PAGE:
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Publishing Open Data in the Plant Sciences

Publishing Open Data in the Plant Sciences

Publishing Open Data in the Plant Sciences

Publishing Open Data in the Plant Sciences

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COPO is a BBSRC funded project, launched in September 2014 with the objective of improving open access to and management of data within plant research.

Effective data usage is currently hindered by a lack of effective descriptions for those data, and an inconsistency across a vast number of tools and services regarding how data is accessed, formatted and cited. By addressing these disparities and enhancing interoperability between public repositories and analytical services, COPO will improve transparency and reproducibility in the plant sciences, helping to facilitate high-quality research.


The two-day workshop was designed to gain greater insight into the types of experiments that biologists are undertaking across a broad set of plant science domains, how datasets are being generated, and the needs of the researchers that use them. This crucial information will be used to guide the creation of a COPO community platform for data sharing, publication and citation. Over the course of the workshop, the focus group discussed various issues including divergent approaches to the description, collection, annotation, standardisation and management of large datasets.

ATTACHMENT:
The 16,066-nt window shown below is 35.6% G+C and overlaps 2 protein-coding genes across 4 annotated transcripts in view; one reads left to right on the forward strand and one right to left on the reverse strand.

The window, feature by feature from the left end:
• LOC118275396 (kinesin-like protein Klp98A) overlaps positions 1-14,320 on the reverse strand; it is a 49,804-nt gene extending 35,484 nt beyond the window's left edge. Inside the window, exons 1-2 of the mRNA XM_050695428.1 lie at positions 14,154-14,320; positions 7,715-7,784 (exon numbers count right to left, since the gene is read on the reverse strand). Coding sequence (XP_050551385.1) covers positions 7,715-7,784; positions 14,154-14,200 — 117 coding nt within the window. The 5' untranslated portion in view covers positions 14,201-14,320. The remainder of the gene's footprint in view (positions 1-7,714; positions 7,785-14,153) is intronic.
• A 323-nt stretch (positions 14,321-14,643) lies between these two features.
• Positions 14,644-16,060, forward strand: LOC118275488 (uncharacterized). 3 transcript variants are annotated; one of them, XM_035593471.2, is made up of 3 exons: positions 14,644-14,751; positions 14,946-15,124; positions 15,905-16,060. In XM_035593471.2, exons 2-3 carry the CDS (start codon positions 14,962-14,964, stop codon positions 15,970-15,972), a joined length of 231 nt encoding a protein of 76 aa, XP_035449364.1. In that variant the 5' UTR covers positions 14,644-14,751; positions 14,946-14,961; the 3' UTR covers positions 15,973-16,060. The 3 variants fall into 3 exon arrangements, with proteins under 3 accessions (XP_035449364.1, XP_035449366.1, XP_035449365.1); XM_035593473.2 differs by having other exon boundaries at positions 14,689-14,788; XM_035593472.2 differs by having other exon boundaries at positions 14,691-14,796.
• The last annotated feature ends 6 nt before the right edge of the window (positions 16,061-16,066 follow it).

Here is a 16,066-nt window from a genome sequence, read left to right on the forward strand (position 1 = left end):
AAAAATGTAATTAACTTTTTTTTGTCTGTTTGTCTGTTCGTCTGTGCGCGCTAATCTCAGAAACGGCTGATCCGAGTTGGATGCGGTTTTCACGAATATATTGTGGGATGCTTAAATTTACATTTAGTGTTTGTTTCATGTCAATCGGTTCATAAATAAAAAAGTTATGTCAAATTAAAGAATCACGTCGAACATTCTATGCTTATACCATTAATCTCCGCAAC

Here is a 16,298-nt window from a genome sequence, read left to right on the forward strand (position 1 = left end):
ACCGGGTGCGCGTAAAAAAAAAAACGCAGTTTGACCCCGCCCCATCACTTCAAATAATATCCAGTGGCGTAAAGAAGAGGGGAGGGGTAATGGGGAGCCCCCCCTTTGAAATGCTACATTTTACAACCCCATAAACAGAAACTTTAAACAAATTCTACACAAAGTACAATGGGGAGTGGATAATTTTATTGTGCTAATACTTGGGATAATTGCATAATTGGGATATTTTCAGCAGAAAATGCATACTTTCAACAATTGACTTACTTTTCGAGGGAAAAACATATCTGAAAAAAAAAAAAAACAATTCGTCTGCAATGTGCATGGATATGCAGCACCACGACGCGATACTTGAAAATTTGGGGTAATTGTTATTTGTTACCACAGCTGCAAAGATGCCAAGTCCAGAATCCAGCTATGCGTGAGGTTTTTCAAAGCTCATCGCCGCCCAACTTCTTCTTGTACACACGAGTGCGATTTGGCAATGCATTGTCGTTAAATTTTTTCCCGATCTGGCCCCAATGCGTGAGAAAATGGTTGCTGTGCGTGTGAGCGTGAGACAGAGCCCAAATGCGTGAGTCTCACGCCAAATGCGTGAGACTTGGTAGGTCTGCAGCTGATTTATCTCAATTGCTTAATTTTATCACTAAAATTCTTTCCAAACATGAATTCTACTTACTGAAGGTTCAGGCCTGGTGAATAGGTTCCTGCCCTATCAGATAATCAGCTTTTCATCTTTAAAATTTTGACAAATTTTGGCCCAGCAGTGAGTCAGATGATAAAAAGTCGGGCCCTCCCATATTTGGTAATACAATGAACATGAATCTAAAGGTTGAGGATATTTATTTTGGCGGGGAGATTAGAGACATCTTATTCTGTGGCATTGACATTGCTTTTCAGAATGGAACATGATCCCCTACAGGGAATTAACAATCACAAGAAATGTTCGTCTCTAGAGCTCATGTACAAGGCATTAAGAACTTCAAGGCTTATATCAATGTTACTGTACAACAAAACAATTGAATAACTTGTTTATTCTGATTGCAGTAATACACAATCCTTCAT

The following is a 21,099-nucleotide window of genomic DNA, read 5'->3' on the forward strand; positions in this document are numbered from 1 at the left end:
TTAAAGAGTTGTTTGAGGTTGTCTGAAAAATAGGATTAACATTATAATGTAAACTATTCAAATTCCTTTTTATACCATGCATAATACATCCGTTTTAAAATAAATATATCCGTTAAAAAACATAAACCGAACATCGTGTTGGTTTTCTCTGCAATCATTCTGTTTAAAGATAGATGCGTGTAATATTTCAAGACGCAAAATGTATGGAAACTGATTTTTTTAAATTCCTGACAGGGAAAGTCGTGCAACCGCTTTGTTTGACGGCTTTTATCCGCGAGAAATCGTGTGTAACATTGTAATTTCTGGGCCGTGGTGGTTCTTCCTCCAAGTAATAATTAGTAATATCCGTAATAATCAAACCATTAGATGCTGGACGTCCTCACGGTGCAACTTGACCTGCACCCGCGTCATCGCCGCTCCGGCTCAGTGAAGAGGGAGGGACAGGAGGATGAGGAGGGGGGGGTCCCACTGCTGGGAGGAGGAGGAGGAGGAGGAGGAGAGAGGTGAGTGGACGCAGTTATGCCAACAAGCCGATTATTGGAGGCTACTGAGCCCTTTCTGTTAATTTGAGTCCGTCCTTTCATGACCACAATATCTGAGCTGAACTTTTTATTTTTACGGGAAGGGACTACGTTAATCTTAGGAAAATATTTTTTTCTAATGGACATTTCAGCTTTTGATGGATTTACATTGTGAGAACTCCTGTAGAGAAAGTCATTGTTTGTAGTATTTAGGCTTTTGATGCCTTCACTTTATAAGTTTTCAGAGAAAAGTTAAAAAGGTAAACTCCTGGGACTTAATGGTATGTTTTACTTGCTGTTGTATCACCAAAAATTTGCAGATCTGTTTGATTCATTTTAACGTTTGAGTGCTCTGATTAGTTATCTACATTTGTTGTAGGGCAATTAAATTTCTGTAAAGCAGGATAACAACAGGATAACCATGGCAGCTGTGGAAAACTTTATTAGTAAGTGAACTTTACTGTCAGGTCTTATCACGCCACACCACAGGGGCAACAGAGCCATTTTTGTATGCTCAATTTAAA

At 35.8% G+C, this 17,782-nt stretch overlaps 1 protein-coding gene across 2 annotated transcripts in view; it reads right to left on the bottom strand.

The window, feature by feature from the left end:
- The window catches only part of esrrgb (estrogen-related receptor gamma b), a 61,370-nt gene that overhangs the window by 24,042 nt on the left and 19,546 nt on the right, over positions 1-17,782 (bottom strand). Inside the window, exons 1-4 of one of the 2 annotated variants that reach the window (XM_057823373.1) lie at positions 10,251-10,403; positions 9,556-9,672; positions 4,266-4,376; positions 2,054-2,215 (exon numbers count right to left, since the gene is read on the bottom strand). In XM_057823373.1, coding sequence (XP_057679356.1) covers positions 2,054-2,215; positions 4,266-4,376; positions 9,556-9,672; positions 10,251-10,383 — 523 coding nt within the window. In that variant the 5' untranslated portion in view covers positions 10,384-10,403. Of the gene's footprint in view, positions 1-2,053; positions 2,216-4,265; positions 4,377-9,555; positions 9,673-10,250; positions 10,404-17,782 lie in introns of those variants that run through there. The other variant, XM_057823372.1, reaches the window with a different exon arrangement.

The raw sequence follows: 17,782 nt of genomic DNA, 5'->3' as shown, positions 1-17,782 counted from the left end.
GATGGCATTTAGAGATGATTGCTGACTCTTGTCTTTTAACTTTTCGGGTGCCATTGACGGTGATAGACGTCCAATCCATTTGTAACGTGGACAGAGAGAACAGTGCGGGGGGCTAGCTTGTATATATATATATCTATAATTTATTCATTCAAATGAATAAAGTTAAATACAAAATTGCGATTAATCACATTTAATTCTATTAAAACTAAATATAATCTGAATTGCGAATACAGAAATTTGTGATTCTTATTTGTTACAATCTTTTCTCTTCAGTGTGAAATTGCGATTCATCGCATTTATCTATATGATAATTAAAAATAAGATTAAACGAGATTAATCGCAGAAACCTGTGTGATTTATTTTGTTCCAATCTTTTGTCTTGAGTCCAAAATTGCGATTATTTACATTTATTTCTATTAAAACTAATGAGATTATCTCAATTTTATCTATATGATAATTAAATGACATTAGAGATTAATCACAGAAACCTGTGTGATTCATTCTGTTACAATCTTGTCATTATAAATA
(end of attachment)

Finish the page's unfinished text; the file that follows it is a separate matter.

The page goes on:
The group examined features of various platforms used within plant science data management and spoke with researchers from different plant science fields to gain an overview of their current requirements and how to avoid and surmount the stumbling blocks when publishing their data.

Robert Davey, Group Leader and COPO PI at TGAC, said: “From the experiences of the workshop participants, it's clear that there are common issues around describing data and making it available to other researchers. Through the technical expertise of the ISA group at Oxford, the EBI, and TGAC, and the essential interactions with the community provided through Warwick and GARNet, we aim to provide plant biologists and bioinformaticians with an intuitive platform to annotate their data with experimental metadata, submit to relevant public repositories, and enable effective downstream data sharing and analysis.”

Ruth Bastow, GARNet Coordinator, University of Warwick, commented: “The workshop illustrated that there is huge amount and variety of data being produced in the plant sciences. However, there are often problems accessing this data and perhaps more importantly making sense of it. To try help overcome these barriers COPO aims to help researchers describe their experiments, methods and data in a standard manner to promote data sharing and reuse.”

Philippe Rocca-Serra, University of Oxford e-Research Centre, added: “We brought together leading experts from an array of domains in plant sciences, analytical techniques and computational biology. All participants engaged enthusiastically in the workshop on the theme of how to improve data stewardship, data access and data publication in the field of plant science. The results and outcomes of the meeting are extremely positive, as patterns have emerged, which we intend to harness for developing the COPO platform. We all look forward to continuing the conversation.”